Getting Your Boss to Provide Clear Guidelines and Boundaries…
Most people want to be free to make some decisions at work. You don’t want to operate like a soldier all day. In fact, you may even be expected to be a little bit creative in your job, which requires you to take some risks and make a few mistakes—and you like it that way. How is it possible to get clear expectations and directives from your boss, especially if your whole job is about creating something new and different?
The more creative you want to be in your work, the more critical it is for you to be 100 percent clear about what is expected of you and, in particular, what is and what is not within your discretion. You need to understand exactly the parameters within which you are expected to operate. If you are given no guidelines or goals, you still want to clearly define some boundaries, otherwise you may find yourself completely adrift. At the very least, you want to find out: Is there a deadline? Or will you be allowed to brainstorm ad infinitum? How will you know when you are “done”? How will you recognize a finished product or result? If you are going to be free to take risks and make mistakes, then you need to get your boss to define parameters in order to create a space in which risk taking and mistakes are truly safe for you in the context of this job.
Beware: Sometimes when you are assigned a “creative” assignment, what’s really going on is that your boss just doesn’t yet have a clear goal for the project in mind. He doesn’t know exactly what he is looking for yet, so he asks you to “take a crack at it,” so he can take a look at it and “take it from there.” This is nothing more than your boss using you to work out the early stages of his creative process. But if you and the boss have not talked through that process in advance and you don’t understand exactly what your role in the assignment is, this can turn into a frustrating experience for both of you. You may end up working hard on the project, only to have him send it back to the drawing board over and over or take over entirely to rework it himself. You then feel the manager has hijacked the project and your work and efforts have been for nothing. Even if the goals of an assignment are uncertain, it is still critical that you learn what role the boss wants you to play in it and understand exactly what is expected of you.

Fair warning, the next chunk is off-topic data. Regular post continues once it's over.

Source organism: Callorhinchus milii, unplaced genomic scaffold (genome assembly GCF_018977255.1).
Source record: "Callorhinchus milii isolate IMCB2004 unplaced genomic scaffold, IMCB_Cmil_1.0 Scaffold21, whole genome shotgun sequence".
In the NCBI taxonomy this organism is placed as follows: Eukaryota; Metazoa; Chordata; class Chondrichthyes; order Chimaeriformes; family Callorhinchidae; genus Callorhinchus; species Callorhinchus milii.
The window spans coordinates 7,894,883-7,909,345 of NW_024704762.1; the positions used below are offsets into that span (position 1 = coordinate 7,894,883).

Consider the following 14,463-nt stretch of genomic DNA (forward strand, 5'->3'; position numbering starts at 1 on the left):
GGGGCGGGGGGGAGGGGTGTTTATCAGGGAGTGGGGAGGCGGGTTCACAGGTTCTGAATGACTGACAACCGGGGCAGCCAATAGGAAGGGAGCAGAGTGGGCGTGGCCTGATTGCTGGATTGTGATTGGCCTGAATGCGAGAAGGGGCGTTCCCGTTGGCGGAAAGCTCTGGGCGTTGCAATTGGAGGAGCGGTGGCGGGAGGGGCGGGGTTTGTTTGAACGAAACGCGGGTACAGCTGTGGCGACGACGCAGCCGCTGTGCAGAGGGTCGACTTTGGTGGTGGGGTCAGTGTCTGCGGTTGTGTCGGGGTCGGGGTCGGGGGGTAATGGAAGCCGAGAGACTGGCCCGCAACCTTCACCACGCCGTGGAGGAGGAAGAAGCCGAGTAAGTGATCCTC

When Your Boss Is Not the Expert
Often, bosses oversee employees with particular expertise—expertise they may not share. If you are an expert and your boss doesn’t have the knowledge or experience doing your job, how do you get any guidance from her? Teach. Your boss doesn’t have to become an expert on the work you are doing. But you do have to teach your boss enough to understand what you are doing.
It’s OK that your boss doesn’t know or understand everything you may be doing. But it’s not OK for your boss to remain totally in the dark. When trying to get your boss to spell out expectations, focus on outcomes and ask lots of questions: “Exactly what is it you want me to accomplish? What do you want to be holding in your hands in the end? What is the effect you are looking for?”
Help your boss do the homework so she can ask you probing questions during your management conversations and make sure you are on the right track to meeting those expectations. Keep her informed and focused on outcomes: “This is where we are now. This is how long it took to get here. This is what I am going to do next. This is why. This is how long it should take. This is what we should have at the end of this stage.” Document the basics of these conversations.
While your boss may never become an expert, over time, she will get to know your work better and better and be able to provide clearer directions and guidelines.
Bruce Tulgan is an adviser to business leaders all over the world and a keynote speaker and seminar leader. He is the founder and CEO of RainmakerThinking, Inc., a management research and training firm, as well as RainmakerThinking.Training, an online training company. Tulgan is the best-selling author of numerous books, including “Not Everyone Gets a Trophy” (revised and updated, 2016), “Bridging the Soft Skills Gap” (2015), “The 27 Challenges Managers Face” (2014), and “It’s Okay to be the Boss” (revised and updated, 2014). He has written for The New York Times, the Harvard Business Review, HR Magazine, Training magazine, and the Huffington Post. Tulgan can be reached by e-mail at firstname.lastname@example.org; followed on Twitter @BruceTulgan; or via his Website, www.rainmakerthinking.com.